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Published: Thursday, 3/13/2003

Saddam-Hitler analogy commonplace, but weak

BY MICHAEL BRYANT

WHETHER or not you support the Bush Administration's plans to invade Iraq, we should all agree to place off-limits any further invocation of the Hitler/Third Reich analogy. The fair dame of History - a battered spouse in the best of times - should be spared one more black eye from those, like columnist Bill O'Reilly, who insist on likening Saddam Hussein to the late German dictator.

“The only difference between the two villains is the size of the moustache,” Mr. O'Reilly drolly observed in his Tuesday column. Each shared “virulent anti-Semitism,” “callous disregard for human life,” and an “identical lust for power.” Mr. O'Reilly goes on to argue that, because Hitler's appeasement in the 1930s paved the way for the slaughter of millions, we must avert the mistakes of the past today by overthrowing Saddam.

Mr. O'Reilly's comparison of Saddam and Hitler has become a commonplace rhetorical tool among the pro-war faction. As with all comparisons, this one should be treated critically, especially given the high stakes involved. Toward this end, we need to ask in what relevant respects Saddam and Hitler are alike, and, more importantly, how they are different.

First, are Hitler and Saddam “virulent” anti-Semites? Hitler obviously was. As early as 1920, the fledgling Nazi party published its platform, decreeing as one of its foundational missions the exclusion of Jews from the national state.

Is Saddam a “virulent anti-Semite” of Hitlerian magnitude? The answer is an unequivocal “no.” He undoubtedly nurses a burning resentment against the state of Israel, but anti-Israeli sentiment does not a virulent anti-Semite make. There are no signs of Auschwitz-style death camps in Iraq, nor do we have evidence of any plans for their construction. Moreover, if anti-Israelism is the criterion to justify armed invasion of another country, then we should add every Muslim state in the Middle East and Southeast Asia to our list of invadees.

Second, do Hitler and Saddam share the same “callous disregard for human life”? Both are clearly indifferent to spilling blood by the gallons.

Does this commonality, however, confirm the wisdom of attacking Iraq?

Saddam scarcely holds the monopoly on callous disregard for human life. Augusto Pinochet, the former dictator of Chile, installed in a bloody coup backed by our own CIA, is now believed to have murdered upwards of 10,000-20,000 of his own citizens, some of whom were wheelchair-bound cripples hurled out of airplanes at 15,000 feet. Interestingly, there were no calls to invade Chile during the Pinochet era.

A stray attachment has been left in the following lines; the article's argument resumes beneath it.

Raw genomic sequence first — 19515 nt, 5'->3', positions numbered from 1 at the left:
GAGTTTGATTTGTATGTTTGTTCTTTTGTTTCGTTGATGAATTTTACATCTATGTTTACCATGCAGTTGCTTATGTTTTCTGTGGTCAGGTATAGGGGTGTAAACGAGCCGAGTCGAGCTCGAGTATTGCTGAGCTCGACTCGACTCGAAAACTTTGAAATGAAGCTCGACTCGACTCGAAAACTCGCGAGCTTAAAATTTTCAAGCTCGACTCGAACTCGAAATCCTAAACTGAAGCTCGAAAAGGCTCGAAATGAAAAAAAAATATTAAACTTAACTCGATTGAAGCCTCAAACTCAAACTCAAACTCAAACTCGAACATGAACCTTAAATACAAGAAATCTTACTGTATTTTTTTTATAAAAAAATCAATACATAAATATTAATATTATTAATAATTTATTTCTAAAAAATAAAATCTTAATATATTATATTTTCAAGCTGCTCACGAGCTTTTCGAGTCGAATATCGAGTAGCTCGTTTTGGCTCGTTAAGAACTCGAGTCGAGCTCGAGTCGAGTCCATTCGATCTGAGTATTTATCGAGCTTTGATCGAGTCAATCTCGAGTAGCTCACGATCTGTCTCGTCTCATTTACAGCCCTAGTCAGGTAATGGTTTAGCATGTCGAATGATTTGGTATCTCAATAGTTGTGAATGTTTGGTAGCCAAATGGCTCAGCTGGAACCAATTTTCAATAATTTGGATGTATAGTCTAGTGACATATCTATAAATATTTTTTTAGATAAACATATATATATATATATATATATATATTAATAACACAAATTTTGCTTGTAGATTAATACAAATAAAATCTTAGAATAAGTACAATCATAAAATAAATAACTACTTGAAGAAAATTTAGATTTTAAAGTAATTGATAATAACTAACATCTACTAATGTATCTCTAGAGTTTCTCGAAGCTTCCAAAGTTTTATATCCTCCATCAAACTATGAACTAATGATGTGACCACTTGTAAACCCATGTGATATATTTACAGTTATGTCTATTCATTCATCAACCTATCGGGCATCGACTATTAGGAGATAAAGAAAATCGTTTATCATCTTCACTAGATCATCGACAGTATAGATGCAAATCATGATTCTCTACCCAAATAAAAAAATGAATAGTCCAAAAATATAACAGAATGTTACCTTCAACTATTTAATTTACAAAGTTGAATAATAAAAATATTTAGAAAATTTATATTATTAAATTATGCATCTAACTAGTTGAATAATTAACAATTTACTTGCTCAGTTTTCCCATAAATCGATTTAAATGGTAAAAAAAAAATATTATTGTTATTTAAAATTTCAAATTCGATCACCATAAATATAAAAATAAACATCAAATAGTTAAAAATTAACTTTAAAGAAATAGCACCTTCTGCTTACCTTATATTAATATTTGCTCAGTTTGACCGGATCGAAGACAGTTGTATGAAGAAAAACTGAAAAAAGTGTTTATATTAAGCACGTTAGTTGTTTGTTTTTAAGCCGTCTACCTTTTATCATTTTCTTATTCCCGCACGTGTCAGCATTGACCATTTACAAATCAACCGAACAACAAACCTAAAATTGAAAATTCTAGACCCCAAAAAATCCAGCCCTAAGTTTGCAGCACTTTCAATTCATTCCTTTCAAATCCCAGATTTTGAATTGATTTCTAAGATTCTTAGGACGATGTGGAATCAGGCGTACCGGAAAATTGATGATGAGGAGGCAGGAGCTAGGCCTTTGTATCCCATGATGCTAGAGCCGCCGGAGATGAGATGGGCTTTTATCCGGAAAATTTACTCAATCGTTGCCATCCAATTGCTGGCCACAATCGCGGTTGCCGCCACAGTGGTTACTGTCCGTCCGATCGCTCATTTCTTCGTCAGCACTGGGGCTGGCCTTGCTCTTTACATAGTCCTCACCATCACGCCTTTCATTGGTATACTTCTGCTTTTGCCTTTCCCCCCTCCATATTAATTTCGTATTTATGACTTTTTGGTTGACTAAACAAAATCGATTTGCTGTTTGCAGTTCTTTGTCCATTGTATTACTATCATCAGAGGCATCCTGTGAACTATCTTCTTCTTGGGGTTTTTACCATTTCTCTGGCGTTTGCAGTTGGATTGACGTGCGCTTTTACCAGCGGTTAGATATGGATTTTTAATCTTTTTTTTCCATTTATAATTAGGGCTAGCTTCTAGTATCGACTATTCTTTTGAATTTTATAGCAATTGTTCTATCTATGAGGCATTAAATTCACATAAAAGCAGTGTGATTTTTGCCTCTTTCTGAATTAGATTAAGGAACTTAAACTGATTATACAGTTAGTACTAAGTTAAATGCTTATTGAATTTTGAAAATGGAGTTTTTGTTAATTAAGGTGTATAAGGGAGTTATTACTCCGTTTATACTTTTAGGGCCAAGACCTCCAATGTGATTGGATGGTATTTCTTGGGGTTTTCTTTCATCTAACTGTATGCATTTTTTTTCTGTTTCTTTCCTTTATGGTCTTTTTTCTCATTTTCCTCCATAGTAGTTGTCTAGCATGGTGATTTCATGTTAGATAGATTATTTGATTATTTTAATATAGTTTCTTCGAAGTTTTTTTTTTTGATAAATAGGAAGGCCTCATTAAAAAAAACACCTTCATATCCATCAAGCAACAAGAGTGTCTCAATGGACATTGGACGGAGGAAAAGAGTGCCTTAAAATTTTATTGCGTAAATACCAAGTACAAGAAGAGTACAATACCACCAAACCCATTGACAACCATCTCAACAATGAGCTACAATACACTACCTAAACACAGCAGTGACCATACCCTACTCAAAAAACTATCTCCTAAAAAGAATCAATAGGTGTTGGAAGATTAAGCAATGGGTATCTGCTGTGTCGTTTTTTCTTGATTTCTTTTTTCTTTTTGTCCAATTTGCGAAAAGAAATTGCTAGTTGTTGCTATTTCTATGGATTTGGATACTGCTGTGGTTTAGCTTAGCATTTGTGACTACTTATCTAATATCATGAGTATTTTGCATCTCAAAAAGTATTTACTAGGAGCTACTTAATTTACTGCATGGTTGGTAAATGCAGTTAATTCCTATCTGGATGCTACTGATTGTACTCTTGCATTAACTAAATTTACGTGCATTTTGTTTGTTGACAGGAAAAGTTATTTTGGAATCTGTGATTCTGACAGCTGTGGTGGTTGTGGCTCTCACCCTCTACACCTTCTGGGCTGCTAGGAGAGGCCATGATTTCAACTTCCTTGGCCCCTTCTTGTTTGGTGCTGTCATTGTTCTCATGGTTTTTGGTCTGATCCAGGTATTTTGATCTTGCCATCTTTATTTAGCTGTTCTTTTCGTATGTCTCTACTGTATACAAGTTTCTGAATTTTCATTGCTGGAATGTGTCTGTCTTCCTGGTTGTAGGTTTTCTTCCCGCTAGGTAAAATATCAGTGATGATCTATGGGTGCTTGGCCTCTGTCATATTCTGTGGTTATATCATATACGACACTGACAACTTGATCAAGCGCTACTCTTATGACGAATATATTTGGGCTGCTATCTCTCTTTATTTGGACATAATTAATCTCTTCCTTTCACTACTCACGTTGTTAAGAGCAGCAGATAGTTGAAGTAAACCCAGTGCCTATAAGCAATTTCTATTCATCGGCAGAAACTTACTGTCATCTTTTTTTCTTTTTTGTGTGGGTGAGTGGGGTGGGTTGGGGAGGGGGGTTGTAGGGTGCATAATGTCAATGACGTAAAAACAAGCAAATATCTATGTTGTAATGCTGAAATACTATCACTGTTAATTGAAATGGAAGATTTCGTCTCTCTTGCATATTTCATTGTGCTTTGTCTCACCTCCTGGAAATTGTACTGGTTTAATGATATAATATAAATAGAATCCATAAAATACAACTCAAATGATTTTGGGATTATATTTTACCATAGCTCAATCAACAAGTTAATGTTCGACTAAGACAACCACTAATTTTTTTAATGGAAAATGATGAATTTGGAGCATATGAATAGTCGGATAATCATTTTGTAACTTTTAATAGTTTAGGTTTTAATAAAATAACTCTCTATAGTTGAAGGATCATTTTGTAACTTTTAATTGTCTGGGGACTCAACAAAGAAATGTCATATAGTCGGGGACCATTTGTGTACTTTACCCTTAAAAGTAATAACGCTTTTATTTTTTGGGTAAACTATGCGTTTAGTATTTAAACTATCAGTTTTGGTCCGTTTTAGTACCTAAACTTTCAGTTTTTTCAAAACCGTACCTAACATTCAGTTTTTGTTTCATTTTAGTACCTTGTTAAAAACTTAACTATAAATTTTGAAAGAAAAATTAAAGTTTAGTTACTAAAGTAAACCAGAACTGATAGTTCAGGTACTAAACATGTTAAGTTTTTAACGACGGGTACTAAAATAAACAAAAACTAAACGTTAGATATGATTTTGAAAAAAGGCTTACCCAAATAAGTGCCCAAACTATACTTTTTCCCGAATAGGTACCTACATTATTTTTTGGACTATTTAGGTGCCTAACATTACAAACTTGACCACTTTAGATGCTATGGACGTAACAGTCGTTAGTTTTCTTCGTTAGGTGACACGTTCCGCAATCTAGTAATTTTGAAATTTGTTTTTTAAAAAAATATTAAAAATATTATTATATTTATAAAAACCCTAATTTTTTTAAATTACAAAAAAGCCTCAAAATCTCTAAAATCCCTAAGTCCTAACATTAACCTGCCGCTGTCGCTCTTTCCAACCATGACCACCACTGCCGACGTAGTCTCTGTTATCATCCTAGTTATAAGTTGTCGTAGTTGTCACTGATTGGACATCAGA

Finally, is Mr. O'Reilly correct in his assertion that the two dictators have an “identical lust for power”? Hitler's ambition was to expand Germany's borders eastward. Increasingly as the war ground on, Hitler joined to this grandiose aim a second initiative: the racial “purification” of a German-dominated Mittel Europa through the murder or enslavement of “non-Aryan” peoples.

While Saddam's earlier ambitions may have been to preside over a pan-Arabic confederation of Middle Eastern countries, the realities of his military defeat and the virtual destruction of his army in 1991 have made this little more than a pipe dream.

Whatever his current power trip fantasies, the means at Saddam's disposal are as grossly inadequate to achieve his goals as a bucket is to carry away the water of the ocean.

Herein resides the primary difference between Hitler and Saddam.

Hitler was a racist ideologue in control of a formidable military and a country at the forefront of technological advancement; his intention to dominate Europe and remake its ethnic landscape was matched by his means.

Saddam is a tinhorn dictator at the head of a Third World country with an emasculated army. What slender strike-force capability he has is entirely neutralized by the presence of the U.S. in the Persian Gulf. He may dream grandly, but his are the dreams of a 90-pound weakling surrounded by giants.

Is Saddam another Hitler? Hardly. Peddlers of the strained comparison ought to find better arguments to support their pro-war cause. In so doing, they will not only be more persuasive, but will avoid giving Dame History another bloody lip.

Michael Bryant is Assistant Professor of Criminal Justice at the University of Toledo. He holds a doctorate in Modern European History from Ohio State University.



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